Probably the most keenly awaited of the 15 show gardens is that of Bradley-Hole, back after an absence of eight years. RHS historian Brent Elliott called his 1997 garden “a turning point in modern British garden design, showcasing a minimalist style and sparse planting”. This year he will be offering “a Japanese-inspired abstraction of the English landscape”. Let’s hope he can produce another mould-breaking design.


Dozens of plants make their debut at Chelsea, and among them is always a clutch of clematis – one of the most enduringly popular of garden plants. The trend seems to be compact plants, suitable for containers and among low-growing shrubs; one of the best-looking is ‘Kaiser’ from Thorncroft Clematis, with dark pink double flowers that sport a lighter pink, spiky centre. Breeder Raymond Evison is debuting a compact, single-flowered form in creamy white called (predictably) ‘Chelsea’.


This variety of the Himalayan blue poppy (Meconopsis) is set to become one of Chelsea’s most desirable plants. Its sky-blue blooms will nod effortlessly in the wetlands of Nigel Dunnett’s RBC Blue Water roof garden, but beware: to replicate the look at home, you’ll need dozens of plants, and a moist, humus-rich spot to put them in.


The plant nuts make a beeline for the marquee. This huge space, heavy with pollen and petals, is where nurseries put on their show. Before 1951, nurseries exhibited in a hodgepodge of tents, but then along came the Great Marquee, all 3.5 acres of it, named in the Guinness Book of Records as the world’s largest tent. A new millennium meant a new tent: the Great Marquee was replaced in 2000 by a more modern modular structure, and the fabric of the old shelter was used to make 7,000 bags, aprons and jackets. (If you missed out on those, Liberty sells satin inspired by the marquee.) Three nurseries that exhibited at the first Chelsea in 1913 are still showing: McBean’s Orchids, peony and iris growers Kelways and begonia and delphinium growers Blackmore Langdon’s.


It’s a trend that’s been building for a few years, but 2013 may be the peak of Chelsea’s obsession with native plants. From pongy wild garlic in Jamie Dunstan’s garden to the rare, green-winged orchid (Anacamptis morio) in Robert Myers’s, they’ll be everywhere.

One hundred years

It’s the show’s centenary, so expect nostalgia all round, but don’t expect many replicas of the rock gardens that dominated the first few decades. However, rhododendrons, much favoured in Chelsea’s early years, are undergoing a revival: R. yakushimanum is one of the contenders for the RHS’s plant of the centenary award, and R. macabeanum will be on show in the East Village garden designed by Michael Balston and Marie-Louise Agius.


Pleached trees in the Laurent-Perrier garden 2012
Last year’s Laurent-Perrier garden made the most of topiary and pleaching. Photograph: Alamy

You may not know your pleaching from your cloud pruning, but spend any time at Chelsea and you’ll see the range of ways to train a tree, from balls of box to espaliered apples. The trend seems to encompass the current enthusiasm for native plants: Myers is pleaching (training trees to produce a narrow screen or hedge) the humble field maple (Acer campestre), Paul Hervey Brookes has hornbeam (Carpinus betulus) “cubes” in his BrandAlley garden, and Bradley-Hole promises hazel (Corylus avellana) in a new “designed” form, whatever that means.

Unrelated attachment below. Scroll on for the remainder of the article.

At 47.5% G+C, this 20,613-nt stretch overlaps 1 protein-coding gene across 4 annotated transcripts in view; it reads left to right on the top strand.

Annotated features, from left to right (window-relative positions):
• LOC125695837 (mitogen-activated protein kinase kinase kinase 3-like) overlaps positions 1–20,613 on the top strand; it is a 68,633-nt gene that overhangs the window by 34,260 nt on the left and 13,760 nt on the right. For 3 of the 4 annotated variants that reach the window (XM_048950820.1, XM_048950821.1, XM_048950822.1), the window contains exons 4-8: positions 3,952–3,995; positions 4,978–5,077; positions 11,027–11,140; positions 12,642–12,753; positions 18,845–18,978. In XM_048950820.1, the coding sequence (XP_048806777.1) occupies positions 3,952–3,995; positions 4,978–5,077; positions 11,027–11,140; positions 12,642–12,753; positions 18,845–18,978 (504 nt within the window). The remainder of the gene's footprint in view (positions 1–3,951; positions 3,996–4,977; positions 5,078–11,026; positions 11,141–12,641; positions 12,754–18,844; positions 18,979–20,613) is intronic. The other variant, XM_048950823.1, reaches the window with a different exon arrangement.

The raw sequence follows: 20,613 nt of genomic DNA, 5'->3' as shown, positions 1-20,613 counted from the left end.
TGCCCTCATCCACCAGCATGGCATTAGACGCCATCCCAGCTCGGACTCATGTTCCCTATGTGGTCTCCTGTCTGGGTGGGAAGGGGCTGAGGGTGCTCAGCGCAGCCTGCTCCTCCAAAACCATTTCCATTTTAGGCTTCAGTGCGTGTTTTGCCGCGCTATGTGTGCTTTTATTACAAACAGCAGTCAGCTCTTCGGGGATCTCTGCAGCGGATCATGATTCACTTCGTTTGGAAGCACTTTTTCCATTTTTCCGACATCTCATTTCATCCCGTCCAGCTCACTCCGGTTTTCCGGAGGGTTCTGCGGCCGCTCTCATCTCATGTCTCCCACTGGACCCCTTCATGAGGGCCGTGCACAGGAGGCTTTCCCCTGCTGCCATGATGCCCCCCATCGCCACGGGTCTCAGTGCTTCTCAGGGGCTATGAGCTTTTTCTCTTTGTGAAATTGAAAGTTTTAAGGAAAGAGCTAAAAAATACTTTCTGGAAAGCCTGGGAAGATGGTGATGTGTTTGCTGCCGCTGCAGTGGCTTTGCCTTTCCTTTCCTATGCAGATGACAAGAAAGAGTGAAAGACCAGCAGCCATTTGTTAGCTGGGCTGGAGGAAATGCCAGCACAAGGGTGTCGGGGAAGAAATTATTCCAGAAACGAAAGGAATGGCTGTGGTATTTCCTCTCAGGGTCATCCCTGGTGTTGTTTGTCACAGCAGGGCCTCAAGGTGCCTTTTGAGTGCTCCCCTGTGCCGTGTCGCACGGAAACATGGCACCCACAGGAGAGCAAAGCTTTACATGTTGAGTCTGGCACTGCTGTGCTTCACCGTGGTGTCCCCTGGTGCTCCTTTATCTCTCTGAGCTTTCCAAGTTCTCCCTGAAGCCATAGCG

The show is forever wooing its patrons, the royals: the RHS sent the then Princess Elizabeth, aged 10, tickets to Chelsea after hearing that she had started to plant a little garden of her own. The tradition continues: the Sentebale charity founded by Prince Harry has a Lesotho-inspired garden designed by Jinny Blom, so we can expect a visit from the red-haired one.


The show can stand or fall on the weather – quite literally. In 1932, a summerhouse on display fell to pieces in heavy rain. One year, a particularly wet and disgruntled nurseryman called Clarence Elliott declared that the show should be renamed the Chelsea Shower Flower; 1971 and 1995 were particularly wet, while 2010 was blazing hot. If rain does arrive, it’ll be good news for the Trailfinders Australian garden, which is packed full of water-saving features, including a tank for collecting rainwater and a billabong that doubles as swimming pool.


There would be no Chelsea without sponsors willing to splash the cash (roughly £150,000 to £300,000, depending on plot size) to build a show garden. They vary from the glamorous (Laurent-Perrier) to the mundane (pipeline manufacturer Stockton Drilling). Some sponsors give designers a free rein; others have a specific brief and want them to include plants that can be sold to the public.


It’s hard to imagine Chelsea without Alan Titchmarsh on TV – he started co-presenting the show way back in 1983 and hasn’t missed a year since. At least you can say he knows how it feels: he’s made two show gardens, and won a gold in 1985 for a country kitchen garden.


Anthriscus sylvestris ‘Ravenswing’ – that’s posh purple cow-parsley to most of us – is a Chelsea staple. The show has been awash with umbellifers the past few years, from Tom Stuart-Smith’s favourite Cenolophium denudatum to two-time best-in-show winner Cleve West’s parsnip flowers. Why? Because they’re semi-transparent, a handy quality in a garden that visitors can see into only from the side, and because they chime with the zeitgeisty mood for “wild” flowers.


Nicking a successful formula from the London Olympics, the RHS has recruited 130 volunteers as “show makers”, to greet visitors and “create a buzz”.

Women designers